1. If you suspect that your spouse is being assisted by a family member or a business partner, for example, in hiding assets then it is possible to join that party into the proceedings or serve them with a witness summons to provide evidence at court and/or produce relevant documents to the dispute. If, however, a third party is joined to the proceedings and matters do not transpire as you anticipate, then it is important to bear in mind that you are at risk of a Judge making an order that you pay their legal costs.


  1. If there is a strong possibility that your spouse is likely to sell their business or a valuable asset and/or remove it from the jurisdiction, the court has the power to freeze its sale. A freezing injunction essentially allows you to preserve an asset so that the proceeds of sale are not dissipated before division of assets has been decided and a financial remedy order is made. This does of course require disclosure of the asset in the first place, however, if you have a strong suspicion of something such as this existing you should discuss whether a freezing injunction is appropriate with your solicitor.

Hand in hand with the question, what do you do if you suspect non-disclosure, is what you shouldn’t do. The Court of Appeal has made it clear; you cannot pry into your spouse’s private affairs and it follows therefore that they are entitled to retain their confidentiality and privacy. Any attempt to remove documents or information without your spouse’s permission is likely to be considered a breach of confidence which risks the imposition of civil or criminal sanctions. There are a number of other matters that must be considered in this regard therefore if you do have any concerns speak to your solicitor immediately.

If you would like help in determining whether any of the above actions are necessary in your case, please call Camilla Hooper on 01892 506 141 for a free telephone call to discuss your circumstances.

Will our assets be divided equally when we divorce?
15 September, 2017

The short answer to this is… it depends.

The aim of the law in this area is to achieve fairness.  Fairness doesn’t necessarily mean dividing assets equally, but it does mean avoiding discrimination between spouses and their respective roles in the marriage.  Whilst the starting point is an equal division of assets, in some circumstances an unequal distribution of assets may be fair.  For example, if one spouse’s mortgage capacity is lower than the other’s, it may be fair for them to receive a greater share of the assets in order that they can both be housed in similar properties. 

The courts are guided by three principles, together with the relevant legislation, when determining a financial settlement:

  • Needs – are there any children of the family?  If so, what do they need, and what do the parties need to ensure they are housed appropriately, and their outgoings met?


  • Compensation – should one party be compensated for a loss of income as a result of giving up a well-established and lucrative career to look after children or exercise a domestic role?


  • Sharing – have the assets been fairly shared between the spouses on divorce?


In most cases there aren’t enough assets to get beyond principle 1.  Once needs are considered and provision made for the family, there aren’t surplus funds to consider whether one party should be compensated for giving up a career, or whether the assets have been shared appropriately.  However, in cases of significant wealth, where there are surplus funds once needs have been met, principles 2 & 3 will be considered.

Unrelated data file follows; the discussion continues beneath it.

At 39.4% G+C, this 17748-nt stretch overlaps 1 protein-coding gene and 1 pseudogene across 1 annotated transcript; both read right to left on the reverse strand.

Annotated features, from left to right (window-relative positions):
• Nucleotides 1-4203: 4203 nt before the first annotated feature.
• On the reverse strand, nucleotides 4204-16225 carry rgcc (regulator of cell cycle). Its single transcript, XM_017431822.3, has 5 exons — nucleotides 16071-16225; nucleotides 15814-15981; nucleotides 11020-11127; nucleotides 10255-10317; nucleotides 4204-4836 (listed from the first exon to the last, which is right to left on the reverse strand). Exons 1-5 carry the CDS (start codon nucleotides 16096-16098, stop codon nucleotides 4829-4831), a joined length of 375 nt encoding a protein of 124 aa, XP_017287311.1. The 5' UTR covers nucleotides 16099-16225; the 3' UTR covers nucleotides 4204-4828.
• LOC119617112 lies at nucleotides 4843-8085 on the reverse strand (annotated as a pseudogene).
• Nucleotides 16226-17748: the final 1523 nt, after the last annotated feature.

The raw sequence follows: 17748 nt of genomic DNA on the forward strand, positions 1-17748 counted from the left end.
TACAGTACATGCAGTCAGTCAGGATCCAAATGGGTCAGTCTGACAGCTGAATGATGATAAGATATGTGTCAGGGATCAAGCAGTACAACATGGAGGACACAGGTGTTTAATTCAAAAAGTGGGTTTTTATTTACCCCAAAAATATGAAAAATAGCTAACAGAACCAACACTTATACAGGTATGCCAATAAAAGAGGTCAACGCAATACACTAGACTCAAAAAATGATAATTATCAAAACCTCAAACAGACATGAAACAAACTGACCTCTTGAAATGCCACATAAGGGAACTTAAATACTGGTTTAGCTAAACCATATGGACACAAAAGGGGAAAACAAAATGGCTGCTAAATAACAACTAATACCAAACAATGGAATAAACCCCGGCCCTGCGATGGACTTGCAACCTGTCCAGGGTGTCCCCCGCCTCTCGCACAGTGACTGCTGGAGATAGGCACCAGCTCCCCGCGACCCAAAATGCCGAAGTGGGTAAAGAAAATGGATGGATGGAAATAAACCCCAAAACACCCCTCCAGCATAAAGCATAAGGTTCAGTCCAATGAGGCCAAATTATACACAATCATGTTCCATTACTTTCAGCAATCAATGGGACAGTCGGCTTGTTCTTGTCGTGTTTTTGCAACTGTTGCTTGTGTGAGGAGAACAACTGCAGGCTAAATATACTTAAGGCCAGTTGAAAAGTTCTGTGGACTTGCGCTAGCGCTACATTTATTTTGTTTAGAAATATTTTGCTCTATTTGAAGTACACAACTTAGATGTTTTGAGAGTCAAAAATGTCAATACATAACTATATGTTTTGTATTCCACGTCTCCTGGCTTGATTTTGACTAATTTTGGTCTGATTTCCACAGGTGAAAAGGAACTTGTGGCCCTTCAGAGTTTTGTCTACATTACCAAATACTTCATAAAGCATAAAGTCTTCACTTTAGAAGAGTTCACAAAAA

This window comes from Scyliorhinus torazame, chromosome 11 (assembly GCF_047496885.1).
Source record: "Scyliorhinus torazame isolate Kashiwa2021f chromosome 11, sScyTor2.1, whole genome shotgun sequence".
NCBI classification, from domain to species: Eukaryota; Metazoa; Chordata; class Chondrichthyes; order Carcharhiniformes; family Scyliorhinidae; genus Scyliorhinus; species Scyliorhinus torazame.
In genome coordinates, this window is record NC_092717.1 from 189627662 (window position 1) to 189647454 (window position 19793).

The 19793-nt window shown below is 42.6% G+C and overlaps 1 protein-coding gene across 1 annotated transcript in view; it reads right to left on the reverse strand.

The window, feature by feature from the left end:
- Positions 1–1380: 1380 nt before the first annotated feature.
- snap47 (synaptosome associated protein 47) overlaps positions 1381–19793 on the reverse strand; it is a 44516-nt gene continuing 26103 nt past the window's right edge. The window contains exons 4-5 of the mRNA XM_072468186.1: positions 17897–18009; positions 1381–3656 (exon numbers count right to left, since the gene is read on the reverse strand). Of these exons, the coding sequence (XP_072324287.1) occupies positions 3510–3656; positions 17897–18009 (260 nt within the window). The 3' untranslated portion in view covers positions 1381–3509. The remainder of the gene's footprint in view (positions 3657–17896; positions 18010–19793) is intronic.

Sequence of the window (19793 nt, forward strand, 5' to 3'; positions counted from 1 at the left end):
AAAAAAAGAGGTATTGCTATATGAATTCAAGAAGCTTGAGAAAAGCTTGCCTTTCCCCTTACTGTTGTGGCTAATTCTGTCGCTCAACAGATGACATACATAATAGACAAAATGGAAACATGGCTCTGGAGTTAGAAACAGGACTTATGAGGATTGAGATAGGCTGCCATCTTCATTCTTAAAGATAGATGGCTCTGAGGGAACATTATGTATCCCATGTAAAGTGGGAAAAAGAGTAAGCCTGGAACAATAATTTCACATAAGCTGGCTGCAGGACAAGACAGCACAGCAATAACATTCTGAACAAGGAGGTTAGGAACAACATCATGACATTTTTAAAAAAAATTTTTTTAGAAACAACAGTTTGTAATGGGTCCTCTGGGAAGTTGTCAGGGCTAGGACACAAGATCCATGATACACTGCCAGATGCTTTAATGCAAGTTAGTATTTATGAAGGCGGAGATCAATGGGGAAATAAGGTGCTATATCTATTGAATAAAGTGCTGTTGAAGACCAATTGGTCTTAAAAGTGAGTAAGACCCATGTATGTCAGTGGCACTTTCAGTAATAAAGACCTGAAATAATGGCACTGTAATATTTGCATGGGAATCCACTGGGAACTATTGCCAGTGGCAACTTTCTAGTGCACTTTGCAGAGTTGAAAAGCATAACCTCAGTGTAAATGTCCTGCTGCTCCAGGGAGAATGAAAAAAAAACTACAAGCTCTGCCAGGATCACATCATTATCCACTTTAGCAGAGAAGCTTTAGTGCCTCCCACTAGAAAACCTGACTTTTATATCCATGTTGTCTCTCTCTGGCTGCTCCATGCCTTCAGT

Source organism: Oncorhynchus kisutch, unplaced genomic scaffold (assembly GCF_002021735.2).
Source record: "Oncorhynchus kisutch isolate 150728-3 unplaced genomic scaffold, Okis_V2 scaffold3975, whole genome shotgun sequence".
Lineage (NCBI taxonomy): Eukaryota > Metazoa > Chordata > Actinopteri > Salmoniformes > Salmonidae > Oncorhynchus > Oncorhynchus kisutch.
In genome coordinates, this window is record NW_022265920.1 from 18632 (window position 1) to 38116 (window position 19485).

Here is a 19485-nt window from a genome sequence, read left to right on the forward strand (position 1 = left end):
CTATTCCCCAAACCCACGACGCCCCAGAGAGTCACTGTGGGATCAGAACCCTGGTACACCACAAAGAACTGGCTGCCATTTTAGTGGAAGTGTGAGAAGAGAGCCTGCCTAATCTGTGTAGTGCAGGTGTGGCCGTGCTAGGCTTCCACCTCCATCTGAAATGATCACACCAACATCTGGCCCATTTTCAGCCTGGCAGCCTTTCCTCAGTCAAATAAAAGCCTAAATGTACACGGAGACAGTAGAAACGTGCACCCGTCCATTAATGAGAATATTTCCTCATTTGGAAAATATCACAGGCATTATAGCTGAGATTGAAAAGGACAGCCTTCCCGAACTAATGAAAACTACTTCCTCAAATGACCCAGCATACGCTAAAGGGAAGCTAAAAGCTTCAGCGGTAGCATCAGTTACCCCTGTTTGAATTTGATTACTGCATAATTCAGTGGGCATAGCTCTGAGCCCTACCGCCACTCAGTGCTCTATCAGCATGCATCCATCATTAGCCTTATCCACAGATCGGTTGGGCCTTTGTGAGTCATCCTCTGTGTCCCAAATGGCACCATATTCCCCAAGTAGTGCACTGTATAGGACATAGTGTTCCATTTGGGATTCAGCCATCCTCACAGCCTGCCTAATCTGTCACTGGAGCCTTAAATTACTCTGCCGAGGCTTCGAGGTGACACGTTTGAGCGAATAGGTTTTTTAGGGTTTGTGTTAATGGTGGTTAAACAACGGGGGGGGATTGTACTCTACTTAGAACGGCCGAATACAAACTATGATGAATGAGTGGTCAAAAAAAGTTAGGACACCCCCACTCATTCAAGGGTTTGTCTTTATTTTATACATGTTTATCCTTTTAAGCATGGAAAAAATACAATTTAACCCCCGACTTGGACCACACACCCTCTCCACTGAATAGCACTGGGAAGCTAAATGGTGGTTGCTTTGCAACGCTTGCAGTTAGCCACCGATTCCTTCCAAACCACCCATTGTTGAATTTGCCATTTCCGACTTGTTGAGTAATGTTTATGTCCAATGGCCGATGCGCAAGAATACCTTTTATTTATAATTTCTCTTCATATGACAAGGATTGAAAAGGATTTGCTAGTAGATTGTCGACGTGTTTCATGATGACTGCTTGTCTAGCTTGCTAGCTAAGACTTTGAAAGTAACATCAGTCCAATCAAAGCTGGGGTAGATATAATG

If you would like help in determining what a fair and reasonable settlement could look like for you, please call Claire Tollefson on 01892 506191 for a free telephone call to discuss your circumstances.

Do we have to go to court to get a financial settlement?
12 September, 2017

In short, no. There are many ways in which you and your spouse can reach a financial settlement on divorce, and going to court is just one of them. However, in order for a financial settlement to be “full and final” and provide the clean break which many couples want, it does need to be approved by the court. But, this won’t require you to go to court yourself and your solicitor can correspond with the court on your behalf.

When a couple divorce (or dissolve their civil partnership), they can ask the court to help them to decide how to divide and arrange their finances. This might involve deciding what to do with the house, or whether one of you should pay some maintenance to the other. For those couples who cannot reach agreement – with or without solicitors assisting them – the court can ultimately make a decision on their behalf which will be binding on them both. The idea that someone would make a binding decision on their behalf can put a lot of divorcing couples off going to court. They want to feel empowered to make their own decision. There is certainly some truth in the idea that you are more likely to stick to and accept a settlement which you have reached yourself.

Some couples will start off having discussions between themselves at home, perhaps with the assistance of a family member (maybe a parent) as an informal mediator. It’s sensible to speak to your solicitor alongside these discussions so that you know what the court may decide for your family, and so that you know that the proposals being made by your spouse are fair. If discussions at home stall, then your solicitor can write to your spouse’s solicitor, or you could try mediation.

When you do reach an agreement, your solicitor can assist with drafting the all-important Consent Order. This is the document which will give you the “full and final” settlement or clean break. Without this document (or a final order of the court following full court proceedings), your spouse could make further claims against you in the future so this document is key. When agreed, it’s sent off to the court, approved by a judge (who will first check that it is fair for your family) and returned with a court stamp. All without you needing to go anywhere near a court.

If you would like further information in relation to the contents of this post, or any aspect of family law, please contact Helen Fisher on 01892 506 258 or